Stage review: ‘Creep’

Posted on 08 Oct 2015 at 2:31pm


The fog rolls in almost as thickly as the imagery in Creep, one of the theater season’s most hotly-anticipated new productions. Written and composed by Dallas playwright Donald Fowler, it’s a unique reverie on the legend of Jack the Ripper, with thoughtful characterizations, several outstanding performances and a score that spans from beer-hall festive (“Old Habits”) to tender ballad (“Sticks and Stones”).

It’s frustrating, then, that with so many strong components, the production does not fully come together. The opening ensemble song is, presumably, chocked with exposition, but some combination of diction, sound and an overly-loud orchestra muffles the lyrics to the point of confusion.

Such an ambitious project is bound to encounter some glitches along the way, of course, and weighed against the pros, most of the cons seem surmountable. Among the pros: Christia Mantze’s performance as Mother, pictured center, a fierce but vulnerable character who has traded one form of enslavement for another; Patty Breckenridge as Polly, a scene-chewing Cockney whore played as if Eliza Doolittle had never met Henry Higgins; and Daniel Rowan as Christian, an uptight piano instructor being manipulated by his patron (Jonathan Bragg), Mother and perhaps even his pupil Mary (Sarah Elizabeth Smith), Mother’s damaged and meek daughter around whom so much of the action occurs. The costumes (by Derek Whitener and Victor Newman Brockwell) are evocative but unique, the lighting (by Jason Foster) moody and Fowler’s score is filled with gems.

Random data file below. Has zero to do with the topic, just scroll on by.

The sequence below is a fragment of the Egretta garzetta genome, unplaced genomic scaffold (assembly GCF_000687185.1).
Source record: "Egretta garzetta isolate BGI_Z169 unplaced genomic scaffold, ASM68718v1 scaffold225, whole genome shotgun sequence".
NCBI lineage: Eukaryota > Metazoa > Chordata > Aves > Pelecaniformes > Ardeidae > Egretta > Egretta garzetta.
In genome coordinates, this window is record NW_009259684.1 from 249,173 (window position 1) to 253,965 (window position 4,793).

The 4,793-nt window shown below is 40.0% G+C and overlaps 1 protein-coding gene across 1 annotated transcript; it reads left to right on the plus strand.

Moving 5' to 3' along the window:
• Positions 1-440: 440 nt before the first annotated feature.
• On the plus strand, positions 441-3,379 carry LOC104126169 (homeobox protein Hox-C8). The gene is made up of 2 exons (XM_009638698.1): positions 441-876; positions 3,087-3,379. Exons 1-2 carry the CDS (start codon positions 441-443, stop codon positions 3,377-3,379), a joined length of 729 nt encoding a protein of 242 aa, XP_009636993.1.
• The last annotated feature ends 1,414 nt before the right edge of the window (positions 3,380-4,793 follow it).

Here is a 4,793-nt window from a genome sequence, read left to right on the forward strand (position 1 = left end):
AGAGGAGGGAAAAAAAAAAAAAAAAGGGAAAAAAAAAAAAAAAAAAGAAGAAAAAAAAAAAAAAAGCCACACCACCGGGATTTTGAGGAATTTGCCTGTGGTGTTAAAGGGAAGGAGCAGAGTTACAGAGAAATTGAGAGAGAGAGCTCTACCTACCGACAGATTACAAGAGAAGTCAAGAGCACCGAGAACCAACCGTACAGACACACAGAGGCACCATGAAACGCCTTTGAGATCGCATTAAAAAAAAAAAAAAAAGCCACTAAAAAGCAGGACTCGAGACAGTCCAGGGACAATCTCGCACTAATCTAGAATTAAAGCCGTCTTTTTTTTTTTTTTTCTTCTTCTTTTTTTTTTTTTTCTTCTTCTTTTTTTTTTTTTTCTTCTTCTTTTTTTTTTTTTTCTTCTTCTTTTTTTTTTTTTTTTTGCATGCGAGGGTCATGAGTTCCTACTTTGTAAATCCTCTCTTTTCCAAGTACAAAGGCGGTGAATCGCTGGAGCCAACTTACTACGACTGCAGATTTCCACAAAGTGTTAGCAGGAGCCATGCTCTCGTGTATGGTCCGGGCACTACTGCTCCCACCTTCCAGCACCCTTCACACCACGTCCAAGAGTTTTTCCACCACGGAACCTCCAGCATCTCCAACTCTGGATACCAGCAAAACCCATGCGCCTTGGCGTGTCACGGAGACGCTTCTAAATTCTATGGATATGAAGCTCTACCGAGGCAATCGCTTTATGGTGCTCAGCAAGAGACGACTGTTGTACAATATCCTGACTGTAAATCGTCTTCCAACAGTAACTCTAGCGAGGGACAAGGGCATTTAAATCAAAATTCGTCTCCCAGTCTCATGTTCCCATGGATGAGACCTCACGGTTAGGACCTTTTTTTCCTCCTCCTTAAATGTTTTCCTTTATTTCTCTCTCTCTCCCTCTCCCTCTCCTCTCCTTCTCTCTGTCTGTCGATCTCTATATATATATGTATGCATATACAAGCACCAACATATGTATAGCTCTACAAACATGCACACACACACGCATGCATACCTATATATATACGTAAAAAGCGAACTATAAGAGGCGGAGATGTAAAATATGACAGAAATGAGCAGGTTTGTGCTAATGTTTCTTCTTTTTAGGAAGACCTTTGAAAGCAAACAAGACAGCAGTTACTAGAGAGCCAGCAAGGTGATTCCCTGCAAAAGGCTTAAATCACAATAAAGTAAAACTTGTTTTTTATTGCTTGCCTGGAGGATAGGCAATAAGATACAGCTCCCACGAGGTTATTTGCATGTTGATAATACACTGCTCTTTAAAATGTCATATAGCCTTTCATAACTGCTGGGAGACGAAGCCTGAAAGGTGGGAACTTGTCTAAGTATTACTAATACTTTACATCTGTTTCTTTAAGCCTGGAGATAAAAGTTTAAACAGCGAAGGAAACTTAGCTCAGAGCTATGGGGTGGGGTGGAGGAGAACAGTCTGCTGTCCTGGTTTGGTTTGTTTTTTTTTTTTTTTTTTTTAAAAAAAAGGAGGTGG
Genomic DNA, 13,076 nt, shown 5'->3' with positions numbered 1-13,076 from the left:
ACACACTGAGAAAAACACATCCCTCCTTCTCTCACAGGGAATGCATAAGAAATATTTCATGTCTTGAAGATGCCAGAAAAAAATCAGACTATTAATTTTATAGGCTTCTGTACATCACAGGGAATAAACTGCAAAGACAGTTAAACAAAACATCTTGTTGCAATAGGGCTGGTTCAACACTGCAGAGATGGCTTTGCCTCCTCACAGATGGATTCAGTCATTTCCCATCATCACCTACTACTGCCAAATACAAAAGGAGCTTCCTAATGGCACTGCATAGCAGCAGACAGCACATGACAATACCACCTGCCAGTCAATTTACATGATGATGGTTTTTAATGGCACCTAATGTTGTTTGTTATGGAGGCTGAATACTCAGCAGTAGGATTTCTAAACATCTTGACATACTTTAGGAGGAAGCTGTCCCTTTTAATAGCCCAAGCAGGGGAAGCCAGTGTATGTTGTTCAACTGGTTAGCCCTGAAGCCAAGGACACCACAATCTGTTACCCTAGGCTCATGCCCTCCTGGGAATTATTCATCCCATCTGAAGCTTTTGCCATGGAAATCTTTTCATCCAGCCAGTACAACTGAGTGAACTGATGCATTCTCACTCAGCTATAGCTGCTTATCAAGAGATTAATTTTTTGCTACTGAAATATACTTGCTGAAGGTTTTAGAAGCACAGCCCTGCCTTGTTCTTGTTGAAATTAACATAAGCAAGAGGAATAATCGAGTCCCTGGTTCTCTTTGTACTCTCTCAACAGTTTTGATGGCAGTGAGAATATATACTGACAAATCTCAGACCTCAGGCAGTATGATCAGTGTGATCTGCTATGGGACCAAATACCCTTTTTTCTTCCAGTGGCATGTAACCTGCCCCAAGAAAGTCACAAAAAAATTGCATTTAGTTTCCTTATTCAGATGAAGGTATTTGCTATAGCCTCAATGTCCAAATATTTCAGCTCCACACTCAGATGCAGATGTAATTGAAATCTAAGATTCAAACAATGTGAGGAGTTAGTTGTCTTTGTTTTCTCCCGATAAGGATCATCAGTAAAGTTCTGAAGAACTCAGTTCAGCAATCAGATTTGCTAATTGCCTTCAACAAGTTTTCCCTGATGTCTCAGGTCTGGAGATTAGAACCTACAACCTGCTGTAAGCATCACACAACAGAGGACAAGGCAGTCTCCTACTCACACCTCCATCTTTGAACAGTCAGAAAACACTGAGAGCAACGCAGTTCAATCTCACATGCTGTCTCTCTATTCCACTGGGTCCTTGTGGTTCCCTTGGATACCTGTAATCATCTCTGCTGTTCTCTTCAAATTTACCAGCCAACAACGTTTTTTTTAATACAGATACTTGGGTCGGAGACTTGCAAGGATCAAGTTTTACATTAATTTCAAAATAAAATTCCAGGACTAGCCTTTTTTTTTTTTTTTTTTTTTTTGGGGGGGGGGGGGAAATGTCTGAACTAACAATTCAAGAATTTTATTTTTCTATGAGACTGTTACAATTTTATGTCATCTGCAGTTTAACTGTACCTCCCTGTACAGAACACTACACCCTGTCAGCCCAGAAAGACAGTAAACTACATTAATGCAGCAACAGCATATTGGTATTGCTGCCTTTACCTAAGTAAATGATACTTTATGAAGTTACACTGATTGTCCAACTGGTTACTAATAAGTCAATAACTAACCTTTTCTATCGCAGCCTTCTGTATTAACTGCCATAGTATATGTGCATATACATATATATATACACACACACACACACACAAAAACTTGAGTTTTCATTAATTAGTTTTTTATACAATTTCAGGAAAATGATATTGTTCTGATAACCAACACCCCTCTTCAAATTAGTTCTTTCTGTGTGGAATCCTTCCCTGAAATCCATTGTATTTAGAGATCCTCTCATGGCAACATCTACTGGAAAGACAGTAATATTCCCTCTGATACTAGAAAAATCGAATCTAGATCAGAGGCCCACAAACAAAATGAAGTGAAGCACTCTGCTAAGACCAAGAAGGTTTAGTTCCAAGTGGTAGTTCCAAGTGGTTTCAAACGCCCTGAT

The cons, though include the story, which takes too long to get going (you could easily not realize it had anything to do with Jack the Ripper until the start of Act 2). Is this a pacing problem or a flaw in the conception? Either way, it feels like something that could be cleaned up in subsequent productions. And I very much hope there will be subsequent productions. Creep is a promising and often exciting new musical, one that really deserves a chance to stalk theaters with ghoulish abandon.

— Arnold Wayne Jones

This article appeared in the Dallas Voice print edition October 9, 2015.

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